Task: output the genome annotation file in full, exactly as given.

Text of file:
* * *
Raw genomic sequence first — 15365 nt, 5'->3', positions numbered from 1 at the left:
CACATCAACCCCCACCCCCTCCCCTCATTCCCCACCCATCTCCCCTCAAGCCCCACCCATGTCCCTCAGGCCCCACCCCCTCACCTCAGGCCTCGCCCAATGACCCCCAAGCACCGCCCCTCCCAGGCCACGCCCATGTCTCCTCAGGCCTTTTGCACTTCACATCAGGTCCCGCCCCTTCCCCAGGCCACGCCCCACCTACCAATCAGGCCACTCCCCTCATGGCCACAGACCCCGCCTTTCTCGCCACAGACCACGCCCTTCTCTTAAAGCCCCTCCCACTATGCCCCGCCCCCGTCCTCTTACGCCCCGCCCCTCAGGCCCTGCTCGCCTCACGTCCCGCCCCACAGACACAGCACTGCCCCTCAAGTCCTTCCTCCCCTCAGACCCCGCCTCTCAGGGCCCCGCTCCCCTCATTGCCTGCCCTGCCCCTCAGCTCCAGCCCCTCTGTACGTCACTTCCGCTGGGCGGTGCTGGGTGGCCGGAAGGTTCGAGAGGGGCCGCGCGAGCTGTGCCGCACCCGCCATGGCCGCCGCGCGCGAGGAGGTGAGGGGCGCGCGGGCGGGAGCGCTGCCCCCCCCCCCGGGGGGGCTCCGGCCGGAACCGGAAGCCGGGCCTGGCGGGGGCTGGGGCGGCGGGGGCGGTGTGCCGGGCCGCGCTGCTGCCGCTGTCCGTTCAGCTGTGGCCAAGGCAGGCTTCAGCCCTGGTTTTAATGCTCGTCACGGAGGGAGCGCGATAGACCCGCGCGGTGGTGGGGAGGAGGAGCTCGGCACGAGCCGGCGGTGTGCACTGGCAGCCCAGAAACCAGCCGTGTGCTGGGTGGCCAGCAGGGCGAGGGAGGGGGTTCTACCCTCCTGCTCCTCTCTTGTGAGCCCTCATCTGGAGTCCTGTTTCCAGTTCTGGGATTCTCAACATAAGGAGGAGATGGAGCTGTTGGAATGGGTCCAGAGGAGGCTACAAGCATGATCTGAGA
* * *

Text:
Raw genomic sequence first — 15365 nt, 5'->3', positions numbered from 1 at the left:
CACATCAACCCCCACCCCCTCCCCTCATTCCCCACCCATCTCCCCTCAAGCCCCACCCATGTCCCTCAGGCCCCACCCCCTCACCTCAGGCCTCGCCCAATGACCCCCAAGCACCGCCCCTCCCAGGCCACGCCCATGTCTCCTCAGGCCTTTTGCACTTCACATCAGGTCCCGCCCCTTCCCCAGGCCACGCCCCACCTACCAATCAGGCCACTCCCCTCATGGCCACAGACCCCGCCTTTCTCGCCACAGACCACGCCCTTCTCTTAAAGCCCCTCCCACTATGCCCCGCCCCCGTCCTCTTACGCCCCGCCCCTCAGGCCCTGCTCGCCTCACGTCCCGCCCCACAGACACAGCACTGCCCCTCAAGTCCTTCCTCCCCTCAGACCCCGCCTCTCAGGGCCCCGCTCCCCTCATTGCCTGCCCTGCCCCTCAGCTCCAGCCCCTCTGTACGTCACTTCCGCTGGGCGGTGCTGGGTGGCCGGAAGGTTCGAGAGGGGCCGCGCGAGCTGTGCCGCACCCGCCATGGCCGCCGCGCGCGAGGAGGTGAGGGGCGCGCGGGCGGGAGCGCTGCCCCCCCCCCCGGGGGGGCTCCGGCCGGAACCGGAAGCCGGGCCTGGCGGGGGCTGGGGCGGCGGGGGCGGTGTGCCGGGCCGCGCTGCTGCCGCTGTCCGTTCAGCTGTGGCCAAGGCAGGCTTCAGCCCTGGTTTTAATGCTCGTCACGGAGGGAGCGCGATAGACCCGCGCGGTGGTGGGGAGGAGGAGCTCGGCACGAGCCGGCGGTGTGCACTGGCAGCCCAGAAACCAGCCGTGTGCTGGGTGGCCAGCAGGGCGAGGGAGGGGGTTCTACCCTCCTGCTCCTCTCTTGTGAGCCCTCATCTGGAGTCCTGTTTCCAGTTCTGGGATTCTCAACATAAGGAGGAGATGGAGCTGTTGGAATGGGTCCAGAGGAGGCTACAAGCATGATCTGAGA